So I’ve learned video and photo editing, started really studying photography and videography, began illustrating, bought a green screen and lighting equipment, a GoPro, a Drone, and still suck massively at doing all those things —

As I’ve continued to explore the visual styling and motifs, the one consistent part has been the use of my shadow versus my actual image…in all but a few occasions.  This idea was born of the fact that while the situation, characters, and settings may be uniquely my own, I believe there is relatability and familiarity found in much of what I will share and I wanted anyone you might find this to find it more familiar than Jason-centric.  The use of the shadow made it clear there is a person involved while also avoiding it being my image directly.  All the shadows are me however.  You can see how I do that here in a very early video of me producing the first background for this site.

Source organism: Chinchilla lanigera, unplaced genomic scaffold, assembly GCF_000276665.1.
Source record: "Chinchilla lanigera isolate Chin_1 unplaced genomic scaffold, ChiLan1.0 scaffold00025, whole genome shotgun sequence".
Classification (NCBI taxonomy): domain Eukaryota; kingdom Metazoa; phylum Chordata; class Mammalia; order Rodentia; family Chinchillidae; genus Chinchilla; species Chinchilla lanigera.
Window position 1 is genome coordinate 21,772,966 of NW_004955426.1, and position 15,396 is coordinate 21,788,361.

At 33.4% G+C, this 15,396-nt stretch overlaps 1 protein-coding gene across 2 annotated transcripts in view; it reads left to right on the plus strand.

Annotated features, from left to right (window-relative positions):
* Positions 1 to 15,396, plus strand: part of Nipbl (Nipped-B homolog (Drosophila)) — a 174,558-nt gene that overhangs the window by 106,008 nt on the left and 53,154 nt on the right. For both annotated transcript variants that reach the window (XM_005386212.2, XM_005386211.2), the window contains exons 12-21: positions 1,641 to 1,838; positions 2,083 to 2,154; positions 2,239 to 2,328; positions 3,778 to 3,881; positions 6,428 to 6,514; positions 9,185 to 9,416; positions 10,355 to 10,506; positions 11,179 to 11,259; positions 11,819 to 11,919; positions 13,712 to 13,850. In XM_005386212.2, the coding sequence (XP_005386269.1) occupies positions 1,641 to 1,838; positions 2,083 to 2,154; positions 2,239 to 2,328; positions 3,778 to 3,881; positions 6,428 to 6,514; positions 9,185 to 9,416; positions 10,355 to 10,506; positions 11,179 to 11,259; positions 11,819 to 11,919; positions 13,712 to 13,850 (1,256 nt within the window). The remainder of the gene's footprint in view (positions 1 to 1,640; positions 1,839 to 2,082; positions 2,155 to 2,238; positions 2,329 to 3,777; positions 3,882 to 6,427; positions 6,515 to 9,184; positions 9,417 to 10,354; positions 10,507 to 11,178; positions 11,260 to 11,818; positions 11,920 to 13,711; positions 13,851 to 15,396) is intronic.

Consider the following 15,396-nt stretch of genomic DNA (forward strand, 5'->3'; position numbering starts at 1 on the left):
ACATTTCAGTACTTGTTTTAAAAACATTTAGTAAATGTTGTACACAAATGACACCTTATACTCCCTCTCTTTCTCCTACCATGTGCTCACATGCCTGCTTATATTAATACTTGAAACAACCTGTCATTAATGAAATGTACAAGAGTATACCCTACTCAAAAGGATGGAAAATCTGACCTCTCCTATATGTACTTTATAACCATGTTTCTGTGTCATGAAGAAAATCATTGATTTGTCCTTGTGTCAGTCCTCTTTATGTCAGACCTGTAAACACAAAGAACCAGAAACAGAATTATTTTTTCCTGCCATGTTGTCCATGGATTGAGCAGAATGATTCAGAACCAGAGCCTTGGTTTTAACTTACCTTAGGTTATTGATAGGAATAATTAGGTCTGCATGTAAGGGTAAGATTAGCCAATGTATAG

The other visual motif has to do with light found in darkness and darkness in light.  The two cannot be separated because it is only because of the other that either exists.  You’ll notice my shadow is frequently found in what might be considered a pool of light, or that lightness is somehow covered in darkness.

*footnote:  the real work of all of this is what ends up mattering most and generating personal growth – not just working through some checklist on vulnerability which is ultimately what Brene Brown has become which is a lot less than I expected and a shit ton of soundbites…a check list on how to live vulnerably.  Really disappointing for someone I thought would lead even when things couldn’t be placed on a “Vulnerability Worksheet.”

Drones, seriously?

This really shouldn’t be shocking if you’re following what this is all about — new perspectives, seeing things through a new lens, discovering.  I love my drone, I love taking video and photos with it, and I love educating people on this technology.